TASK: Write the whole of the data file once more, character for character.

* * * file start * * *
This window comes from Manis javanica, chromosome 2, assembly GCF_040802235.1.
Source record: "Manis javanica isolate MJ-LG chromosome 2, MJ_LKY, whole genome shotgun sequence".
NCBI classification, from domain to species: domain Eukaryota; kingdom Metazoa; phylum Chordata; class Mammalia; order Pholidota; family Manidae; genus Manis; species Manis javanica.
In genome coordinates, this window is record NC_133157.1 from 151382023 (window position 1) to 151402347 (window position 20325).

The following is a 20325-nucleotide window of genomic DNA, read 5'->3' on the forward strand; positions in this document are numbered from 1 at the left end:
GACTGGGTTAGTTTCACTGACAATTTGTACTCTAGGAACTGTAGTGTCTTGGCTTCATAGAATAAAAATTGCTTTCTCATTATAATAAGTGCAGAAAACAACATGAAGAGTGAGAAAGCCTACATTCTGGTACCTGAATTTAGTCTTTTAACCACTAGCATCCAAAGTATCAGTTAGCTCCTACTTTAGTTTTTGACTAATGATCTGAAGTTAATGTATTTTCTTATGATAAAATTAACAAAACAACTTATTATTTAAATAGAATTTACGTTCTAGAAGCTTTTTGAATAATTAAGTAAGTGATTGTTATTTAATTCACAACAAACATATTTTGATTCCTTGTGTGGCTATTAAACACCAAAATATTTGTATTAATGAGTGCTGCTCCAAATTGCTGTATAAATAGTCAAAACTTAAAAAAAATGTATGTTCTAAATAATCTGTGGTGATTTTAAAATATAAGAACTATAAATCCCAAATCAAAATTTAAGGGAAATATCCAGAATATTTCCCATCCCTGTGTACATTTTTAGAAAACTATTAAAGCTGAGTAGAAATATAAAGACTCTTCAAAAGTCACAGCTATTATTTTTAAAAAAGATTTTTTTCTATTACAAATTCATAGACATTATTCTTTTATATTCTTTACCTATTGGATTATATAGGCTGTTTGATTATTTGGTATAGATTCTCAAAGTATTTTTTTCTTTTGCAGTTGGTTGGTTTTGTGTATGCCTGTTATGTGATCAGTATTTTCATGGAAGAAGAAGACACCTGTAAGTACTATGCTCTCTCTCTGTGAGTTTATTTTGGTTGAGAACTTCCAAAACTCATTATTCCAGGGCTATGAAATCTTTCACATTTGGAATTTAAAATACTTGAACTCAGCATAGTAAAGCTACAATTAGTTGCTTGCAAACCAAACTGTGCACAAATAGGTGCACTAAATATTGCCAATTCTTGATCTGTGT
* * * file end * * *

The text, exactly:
This window comes from Manis javanica, chromosome 2, assembly GCF_040802235.1.
Source record: "Manis javanica isolate MJ-LG chromosome 2, MJ_LKY, whole genome shotgun sequence".
NCBI classification, from domain to species: domain Eukaryota; kingdom Metazoa; phylum Chordata; class Mammalia; order Pholidota; family Manidae; genus Manis; species Manis javanica.
In genome coordinates, this window is record NC_133157.1 from 151382023 (window position 1) to 151402347 (window position 20325).

The following is a 20325-nucleotide window of genomic DNA, read 5'->3' on the forward strand; positions in this document are numbered from 1 at the left end:
GACTGGGTTAGTTTCACTGACAATTTGTACTCTAGGAACTGTAGTGTCTTGGCTTCATAGAATAAAAATTGCTTTCTCATTATAATAAGTGCAGAAAACAACATGAAGAGTGAGAAAGCCTACATTCTGGTACCTGAATTTAGTCTTTTAACCACTAGCATCCAAAGTATCAGTTAGCTCCTACTTTAGTTTTTGACTAATGATCTGAAGTTAATGTATTTTCTTATGATAAAATTAACAAAACAACTTATTATTTAAATAGAATTTACGTTCTAGAAGCTTTTTGAATAATTAAGTAAGTGATTGTTATTTAATTCACAACAAACATATTTTGATTCCTTGTGTGGCTATTAAACACCAAAATATTTGTATTAATGAGTGCTGCTCCAAATTGCTGTATAAATAGTCAAAACTTAAAAAAAATGTATGTTCTAAATAATCTGTGGTGATTTTAAAATATAAGAACTATAAATCCCAAATCAAAATTTAAGGGAAATATCCAGAATATTTCCCATCCCTGTGTACATTTTTAGAAAACTATTAAAGCTGAGTAGAAATATAAAGACTCTTCAAAAGTCACAGCTATTATTTTTAAAAAAGATTTTTTTCTATTACAAATTCATAGACATTATTCTTTTATATTCTTTACCTATTGGATTATATAGGCTGTTTGATTATTTGGTATAGATTCTCAAAGTATTTTTTTCTTTTGCAGTTGGTTGGTTTTGTGTATGCCTGTTATGTGATCAGTATTTTCATGGAAGAAGAAGACACCTGTAAGTACTATGCTCTCTCTCTGTGAGTTTATTTTGGTTGAGAACTTCCAAAACTCATTATTCCAGGGCTATGAAATCTTTCACATTTGGAATTTAAAATACTTGAACTCAGCATAGTAAAGCTACAATTAGTTGCTTGCAAACCAAACTGTGCACAAATAGGTGCACTAAATATTGCCAATTCTTGATCTGTGT